Engaging a Community for Rare Genetic Disease: Best Practices and Education From Individual Crowdfunding Campaigns
Genetic sequencing is critically important to diagnostic health care efforts in the United States today, yet it is still inaccessible to many. Meanwhile, the internet and social networking have made crowdfunding a realistic avenue for individuals and groups hoping to fund medical and research causes, including patients in need of whole exome genetic sequencing (WES).
If there’s a single environmental concern that the American public has become more sensitive to in recent years, it’s probably the threat posed by lead in water. The Flint, Michigan drinking water crisis—which has since been revealed as part of a national trend involving crumbling infrastructure—is also part of a global problem, with the World Health Organization identifying lead as one of ten chemicals posing a major public health concern around the world.
New research reveals that accelerating ocean acidification may be forcing the California mussel to adapt, transforming its fundamental shell structure. Although the mineralogical makeup of this mussel’s shell has remained stable for millennia, comprised of neatly ordered, geometrically regular vertical rows of long, cylindrical crystals of calcite, recent samples exhibit structural changes that appear to be the result of escalating ocean acidification.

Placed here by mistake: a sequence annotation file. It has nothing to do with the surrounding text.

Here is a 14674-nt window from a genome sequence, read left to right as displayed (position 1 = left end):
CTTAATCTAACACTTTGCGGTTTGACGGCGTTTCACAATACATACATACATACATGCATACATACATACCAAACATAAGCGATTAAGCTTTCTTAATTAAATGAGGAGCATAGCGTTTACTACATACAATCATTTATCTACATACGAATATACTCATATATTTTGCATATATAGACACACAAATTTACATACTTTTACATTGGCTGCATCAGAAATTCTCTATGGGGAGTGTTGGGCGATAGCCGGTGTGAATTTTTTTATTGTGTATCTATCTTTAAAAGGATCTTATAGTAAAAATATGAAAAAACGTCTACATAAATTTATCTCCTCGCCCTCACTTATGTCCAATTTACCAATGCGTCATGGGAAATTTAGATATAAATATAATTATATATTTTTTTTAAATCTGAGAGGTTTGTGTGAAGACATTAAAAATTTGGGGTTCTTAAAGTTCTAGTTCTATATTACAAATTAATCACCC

Since 1978, water quality experts have been applying technological advancements to rivers and tributaries in the Ohio River Valley in an effort to stave off the worst possible water emergencies—with a large measure of success. In the latest expansion of the Ohio River Valley Water Sanitation Commission (ORSANCO) Organic Detection System (ODS), a new water quality monitoring station in the Elk River will help American Water Company officials in Charleston, West Virginia to more readily identify contaminants in the river and prevent public health disasters.
Part of the secret to knowing just how much Earth’s oceans have warmed as its climate has changed in the past—and might change in the future—might be locked in the ice of Antarctica. A research team has discovered a way to use noble gas ratios to calculate the average temperature of the oceans of our past.
Teeming communities of life inhabit the bottoms of nearly all waterways everywhere. Hidden from most observers, whether by lack of access or lack of awareness, these benthic macroinvertebrates form much of the foundation of any aquatic food web and ecosystem. However, these tiny denizens of the nation’s waterways are also a mostly captive audience when it comes to poor water quality; they spend most of their lives in water, and unlike fish, cannot flee pollution or disruption.
Researchers today are turning to the community more often in their work to make use of citizen scientists, dedicated volunteers in the community who want to get involved in scientific research. Two recent examples from Michigan, the Oakland County Healthy Lake Initiative and a study concerning botulism deaths of waterfowl on Lake Michigan, prove how effective these collaborations can be.